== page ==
1) Smoldering Ashes: Cuzco and the Creation of Republican Peru, 1780-1840 – Charles F. Walker
Duke University Press | 1999 | PDF
In Smoldering Ashes Charles F. Walker interprets the end of Spanish domination in Peru and that country’s shaky transition to an autonomous republican state. Placing the indigenous population at the center of his analysis, Walker shows how the Indian peasants played a crucial and previously unacknowledged role in the battle against colonialism and in the political clashes of the early republican period. With its focus on Cuzco, the former capital of the Inca Empire, Smoldering Ashes highlights the promises and frustrations of a critical period whose long shadow remains cast on modern Peru.
Peru’s Indian majority and non-Indian elite were both opposed to Spanish rule, and both groups participated in uprisings during the late colonial period. But, at the same time, seething tensions between the two groups were evident, and non-Indians feared a mass uprising. As Walker shows, this internal conflict shaped the many struggles to come, including the Tupac Amaru uprising and other Indian-based rebellions, the long War of Independence, the caudillo civil wars, and the Peru-Bolivian Confederation. Smoldering Ashes not only reinterprets these conflicts but also examines the debates that took place—in the courts, in the press, in taverns, and even during public festivities—over the place of Indians in the republic. In clear and elegant prose, Walker explores why the fate of the indigenous population, despite its participation in decades of anticolonial battles, was little improved by republican rule, as Indians were denied citizenship in the new nation—an unhappy legacy with which Peru still grapples.
Informed by the notion of political culture and grounded in Walker’s archival research and knowledge of Peruvian and Latin American history, Smoldering Ashes will be essential reading for experts in Andean history, as well as scholars and students in the fields of nationalism, peasant and Native American studies, colonialism and postcolonialism, and state formation.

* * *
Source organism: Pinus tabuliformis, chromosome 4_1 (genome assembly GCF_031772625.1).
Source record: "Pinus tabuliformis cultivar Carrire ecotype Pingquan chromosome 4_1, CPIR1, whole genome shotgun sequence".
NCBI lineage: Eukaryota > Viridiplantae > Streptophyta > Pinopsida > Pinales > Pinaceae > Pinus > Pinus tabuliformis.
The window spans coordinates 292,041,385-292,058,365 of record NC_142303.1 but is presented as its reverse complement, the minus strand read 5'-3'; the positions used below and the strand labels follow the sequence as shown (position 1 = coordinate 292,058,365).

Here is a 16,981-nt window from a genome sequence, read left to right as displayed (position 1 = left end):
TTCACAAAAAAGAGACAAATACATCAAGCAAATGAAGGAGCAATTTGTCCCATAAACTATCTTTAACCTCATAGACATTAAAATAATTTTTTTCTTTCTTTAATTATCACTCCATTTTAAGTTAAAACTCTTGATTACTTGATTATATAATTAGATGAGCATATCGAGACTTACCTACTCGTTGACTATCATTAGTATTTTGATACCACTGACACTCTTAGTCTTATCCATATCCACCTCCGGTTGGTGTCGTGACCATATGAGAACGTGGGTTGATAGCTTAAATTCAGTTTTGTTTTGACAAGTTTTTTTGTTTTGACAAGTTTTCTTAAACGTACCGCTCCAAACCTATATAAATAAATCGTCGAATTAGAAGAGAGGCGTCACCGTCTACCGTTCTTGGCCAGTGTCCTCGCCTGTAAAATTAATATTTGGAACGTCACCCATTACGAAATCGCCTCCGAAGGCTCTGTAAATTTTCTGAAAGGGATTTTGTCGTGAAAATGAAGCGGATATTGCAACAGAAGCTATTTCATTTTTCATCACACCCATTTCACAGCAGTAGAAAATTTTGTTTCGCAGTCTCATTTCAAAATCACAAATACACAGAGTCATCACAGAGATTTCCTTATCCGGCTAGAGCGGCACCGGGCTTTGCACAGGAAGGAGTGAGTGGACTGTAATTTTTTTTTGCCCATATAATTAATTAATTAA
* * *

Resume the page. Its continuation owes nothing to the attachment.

2) The Tupac Amaru Rebellion – Charles F. Walker
Belknap Press | 2014 | PDF
The largest rebellion in the history of Spain’s American empire — a conflict greater in territory and costlier in lives than the contemporaneous American Revolution — began as a local revolt against colonial authorities in 1780. As an official collector of tribute for the imperial crown, José Gabriel Condorcanqui had seen firsthand what oppressive Spanish rule meant for Peru’s Indian population. Adopting the Inca royal name Tupac Amaru, he set events in motion that would transform him into Latin America’s most iconic revolutionary figure.
Tupac Amaru’s political aims were modest at first. He claimed to act on the Spanish king’s behalf, expelling corrupt Spaniards and abolishing onerous taxes. But the rebellion became increasingly bloody as it spread throughout Peru and into parts of modern-day Bolivia, Chile, and Argentina. By late 1780, Tupac Amaru, his wife Micaela Bastidas, and their followers had defeated the Spanish in numerous battles and gained control over a vast territory. As the rebellion swept through Indian villages to gain recruits and overthrow the Spanish corregidors, rumors spread that the Incas had returned to reclaim their kingdom.
Charles Walker immerses readers in the rebellion’s guerrilla campaigns, propaganda war, and brutal acts of retribution. He highlights the importance of Bastidas — the key strategist — and reassesses the role of the Catholic Church in the uprising’s demise. The Tupac Amaru Rebellion examines why a revolt that began as a multiclass alliance against European-born usurpers degenerated into a vicious caste war — and left a legacy that continues to influence South American politics today.